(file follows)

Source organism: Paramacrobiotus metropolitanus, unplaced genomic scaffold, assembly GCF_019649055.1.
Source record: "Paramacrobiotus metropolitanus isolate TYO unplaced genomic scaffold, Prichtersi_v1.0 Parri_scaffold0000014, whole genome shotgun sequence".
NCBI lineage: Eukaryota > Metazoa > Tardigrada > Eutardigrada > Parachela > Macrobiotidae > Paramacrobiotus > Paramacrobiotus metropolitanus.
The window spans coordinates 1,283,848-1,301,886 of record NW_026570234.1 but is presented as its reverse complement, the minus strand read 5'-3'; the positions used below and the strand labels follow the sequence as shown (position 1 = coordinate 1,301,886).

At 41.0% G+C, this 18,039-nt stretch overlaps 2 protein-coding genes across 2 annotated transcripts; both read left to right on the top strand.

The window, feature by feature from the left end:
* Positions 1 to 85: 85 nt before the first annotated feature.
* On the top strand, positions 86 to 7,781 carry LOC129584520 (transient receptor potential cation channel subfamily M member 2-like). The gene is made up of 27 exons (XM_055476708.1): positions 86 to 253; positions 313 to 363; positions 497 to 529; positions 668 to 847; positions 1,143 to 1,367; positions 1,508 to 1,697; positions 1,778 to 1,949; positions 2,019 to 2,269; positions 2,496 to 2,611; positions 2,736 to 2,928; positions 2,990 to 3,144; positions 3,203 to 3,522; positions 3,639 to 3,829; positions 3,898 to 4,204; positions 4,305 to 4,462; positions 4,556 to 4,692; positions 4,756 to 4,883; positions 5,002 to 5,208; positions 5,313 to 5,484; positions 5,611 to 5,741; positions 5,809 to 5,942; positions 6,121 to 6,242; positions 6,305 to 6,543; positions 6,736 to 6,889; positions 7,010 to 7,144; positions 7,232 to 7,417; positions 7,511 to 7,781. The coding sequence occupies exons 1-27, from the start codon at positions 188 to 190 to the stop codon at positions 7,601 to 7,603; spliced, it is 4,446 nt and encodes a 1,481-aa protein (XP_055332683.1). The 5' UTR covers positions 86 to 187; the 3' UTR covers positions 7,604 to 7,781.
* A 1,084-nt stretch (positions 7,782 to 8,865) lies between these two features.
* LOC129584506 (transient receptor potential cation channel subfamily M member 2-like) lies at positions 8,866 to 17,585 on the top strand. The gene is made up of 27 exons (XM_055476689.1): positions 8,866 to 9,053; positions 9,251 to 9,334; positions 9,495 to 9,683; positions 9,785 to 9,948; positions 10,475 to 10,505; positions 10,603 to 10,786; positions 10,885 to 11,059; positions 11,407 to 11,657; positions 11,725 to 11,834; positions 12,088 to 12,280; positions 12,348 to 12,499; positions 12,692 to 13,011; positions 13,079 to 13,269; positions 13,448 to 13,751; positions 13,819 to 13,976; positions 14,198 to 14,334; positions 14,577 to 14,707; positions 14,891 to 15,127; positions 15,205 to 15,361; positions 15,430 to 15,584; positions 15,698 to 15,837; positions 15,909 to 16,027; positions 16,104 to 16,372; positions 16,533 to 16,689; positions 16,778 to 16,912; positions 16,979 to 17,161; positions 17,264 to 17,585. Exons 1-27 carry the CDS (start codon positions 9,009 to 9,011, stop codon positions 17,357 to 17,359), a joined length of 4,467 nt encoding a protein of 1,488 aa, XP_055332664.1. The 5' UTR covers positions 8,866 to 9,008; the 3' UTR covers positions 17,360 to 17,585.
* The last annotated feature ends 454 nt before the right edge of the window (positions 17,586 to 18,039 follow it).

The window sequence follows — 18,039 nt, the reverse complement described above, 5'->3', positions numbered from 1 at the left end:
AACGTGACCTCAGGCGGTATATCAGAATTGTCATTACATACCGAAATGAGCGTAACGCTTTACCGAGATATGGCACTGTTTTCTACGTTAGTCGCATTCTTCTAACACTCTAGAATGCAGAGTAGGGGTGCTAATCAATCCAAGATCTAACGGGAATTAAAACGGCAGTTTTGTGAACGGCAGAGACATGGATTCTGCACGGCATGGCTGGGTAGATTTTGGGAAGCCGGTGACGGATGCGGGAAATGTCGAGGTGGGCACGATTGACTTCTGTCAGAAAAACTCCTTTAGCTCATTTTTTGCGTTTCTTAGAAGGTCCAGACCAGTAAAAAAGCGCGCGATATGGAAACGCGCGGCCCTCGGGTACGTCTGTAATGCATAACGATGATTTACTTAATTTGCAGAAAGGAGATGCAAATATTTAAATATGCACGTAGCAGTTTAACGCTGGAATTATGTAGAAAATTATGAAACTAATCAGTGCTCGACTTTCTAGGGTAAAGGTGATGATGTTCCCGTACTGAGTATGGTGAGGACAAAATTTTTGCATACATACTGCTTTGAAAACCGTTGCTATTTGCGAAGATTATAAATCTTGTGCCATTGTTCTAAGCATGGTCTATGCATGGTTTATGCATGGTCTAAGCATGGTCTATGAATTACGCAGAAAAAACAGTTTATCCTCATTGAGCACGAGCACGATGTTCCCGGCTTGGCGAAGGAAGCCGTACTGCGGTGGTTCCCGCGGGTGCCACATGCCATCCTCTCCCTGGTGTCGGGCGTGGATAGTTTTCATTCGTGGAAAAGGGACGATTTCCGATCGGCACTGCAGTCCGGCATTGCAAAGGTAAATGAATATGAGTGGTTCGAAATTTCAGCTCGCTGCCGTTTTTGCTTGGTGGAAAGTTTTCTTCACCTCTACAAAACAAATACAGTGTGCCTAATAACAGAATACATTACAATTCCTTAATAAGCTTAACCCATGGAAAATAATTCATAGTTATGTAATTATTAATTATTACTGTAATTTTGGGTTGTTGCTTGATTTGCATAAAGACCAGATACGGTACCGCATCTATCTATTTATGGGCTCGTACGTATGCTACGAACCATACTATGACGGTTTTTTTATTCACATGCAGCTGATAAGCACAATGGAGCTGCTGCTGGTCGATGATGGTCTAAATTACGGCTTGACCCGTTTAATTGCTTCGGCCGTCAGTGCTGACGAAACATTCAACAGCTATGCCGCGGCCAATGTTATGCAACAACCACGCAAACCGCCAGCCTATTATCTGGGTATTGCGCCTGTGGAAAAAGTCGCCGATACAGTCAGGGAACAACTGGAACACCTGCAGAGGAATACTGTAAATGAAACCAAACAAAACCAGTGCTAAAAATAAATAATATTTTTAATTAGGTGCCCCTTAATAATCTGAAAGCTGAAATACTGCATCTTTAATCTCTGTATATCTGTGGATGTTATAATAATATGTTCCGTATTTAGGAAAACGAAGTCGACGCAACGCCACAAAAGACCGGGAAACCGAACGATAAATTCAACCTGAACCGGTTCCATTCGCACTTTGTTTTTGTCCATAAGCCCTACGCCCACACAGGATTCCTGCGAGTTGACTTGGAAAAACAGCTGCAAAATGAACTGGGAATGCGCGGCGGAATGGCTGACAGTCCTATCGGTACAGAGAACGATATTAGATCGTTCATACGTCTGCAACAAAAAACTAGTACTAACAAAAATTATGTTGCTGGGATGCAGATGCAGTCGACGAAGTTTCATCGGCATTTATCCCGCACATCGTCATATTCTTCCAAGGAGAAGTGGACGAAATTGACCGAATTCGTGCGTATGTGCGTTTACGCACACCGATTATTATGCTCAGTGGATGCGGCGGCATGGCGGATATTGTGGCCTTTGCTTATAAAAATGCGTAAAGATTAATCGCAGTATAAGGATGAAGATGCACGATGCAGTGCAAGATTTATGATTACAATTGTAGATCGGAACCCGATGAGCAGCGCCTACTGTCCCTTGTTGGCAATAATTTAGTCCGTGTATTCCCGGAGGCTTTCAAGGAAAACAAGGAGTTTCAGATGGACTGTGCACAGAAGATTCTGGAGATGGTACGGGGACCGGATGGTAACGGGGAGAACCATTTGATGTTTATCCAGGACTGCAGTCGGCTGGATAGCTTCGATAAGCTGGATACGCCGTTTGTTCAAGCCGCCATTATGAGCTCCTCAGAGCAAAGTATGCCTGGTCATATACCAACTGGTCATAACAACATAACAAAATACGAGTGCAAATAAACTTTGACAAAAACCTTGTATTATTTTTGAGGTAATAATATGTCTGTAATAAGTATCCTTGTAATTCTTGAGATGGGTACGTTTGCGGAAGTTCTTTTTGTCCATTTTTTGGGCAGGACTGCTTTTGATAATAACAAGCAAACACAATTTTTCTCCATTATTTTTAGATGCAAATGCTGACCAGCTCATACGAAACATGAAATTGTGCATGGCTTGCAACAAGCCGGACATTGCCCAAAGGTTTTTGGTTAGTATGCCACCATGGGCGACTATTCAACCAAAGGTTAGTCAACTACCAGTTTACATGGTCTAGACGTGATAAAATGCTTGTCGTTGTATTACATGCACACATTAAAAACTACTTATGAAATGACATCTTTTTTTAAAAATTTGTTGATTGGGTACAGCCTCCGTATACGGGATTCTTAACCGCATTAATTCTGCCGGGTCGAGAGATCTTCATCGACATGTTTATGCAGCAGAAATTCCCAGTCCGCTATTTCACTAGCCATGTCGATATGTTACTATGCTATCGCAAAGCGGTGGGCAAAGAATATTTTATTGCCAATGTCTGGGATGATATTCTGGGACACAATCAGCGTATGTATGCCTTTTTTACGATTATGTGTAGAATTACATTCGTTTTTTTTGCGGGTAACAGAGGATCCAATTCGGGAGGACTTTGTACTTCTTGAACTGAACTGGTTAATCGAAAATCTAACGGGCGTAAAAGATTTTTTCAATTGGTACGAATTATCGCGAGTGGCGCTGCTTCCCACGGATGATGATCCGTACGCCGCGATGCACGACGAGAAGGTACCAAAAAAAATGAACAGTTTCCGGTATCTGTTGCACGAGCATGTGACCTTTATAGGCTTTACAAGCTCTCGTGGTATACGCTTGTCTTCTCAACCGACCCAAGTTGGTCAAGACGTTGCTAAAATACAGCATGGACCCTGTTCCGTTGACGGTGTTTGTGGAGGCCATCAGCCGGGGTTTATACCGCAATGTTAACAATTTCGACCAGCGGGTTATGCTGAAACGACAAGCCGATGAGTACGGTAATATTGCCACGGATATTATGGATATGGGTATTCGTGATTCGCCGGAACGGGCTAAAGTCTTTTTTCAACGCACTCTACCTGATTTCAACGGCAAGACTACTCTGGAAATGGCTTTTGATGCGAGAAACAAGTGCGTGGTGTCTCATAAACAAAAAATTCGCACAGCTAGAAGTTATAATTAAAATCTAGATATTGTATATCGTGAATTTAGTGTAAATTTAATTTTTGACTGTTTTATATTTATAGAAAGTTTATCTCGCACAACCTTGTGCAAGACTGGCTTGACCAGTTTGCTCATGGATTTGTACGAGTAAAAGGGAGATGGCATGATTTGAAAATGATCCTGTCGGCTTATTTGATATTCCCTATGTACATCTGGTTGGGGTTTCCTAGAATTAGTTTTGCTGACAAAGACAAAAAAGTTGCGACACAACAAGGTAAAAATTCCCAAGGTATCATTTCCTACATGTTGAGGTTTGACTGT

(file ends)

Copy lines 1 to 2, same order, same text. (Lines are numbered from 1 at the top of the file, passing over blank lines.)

Source organism: Paramacrobiotus metropolitanus, unplaced genomic scaffold, assembly GCF_019649055.1.
Source record: "Paramacrobiotus metropolitanus isolate TYO unplaced genomic scaffold, Prichtersi_v1.0 Parri_scaffold0000014, whole genome shotgun sequence".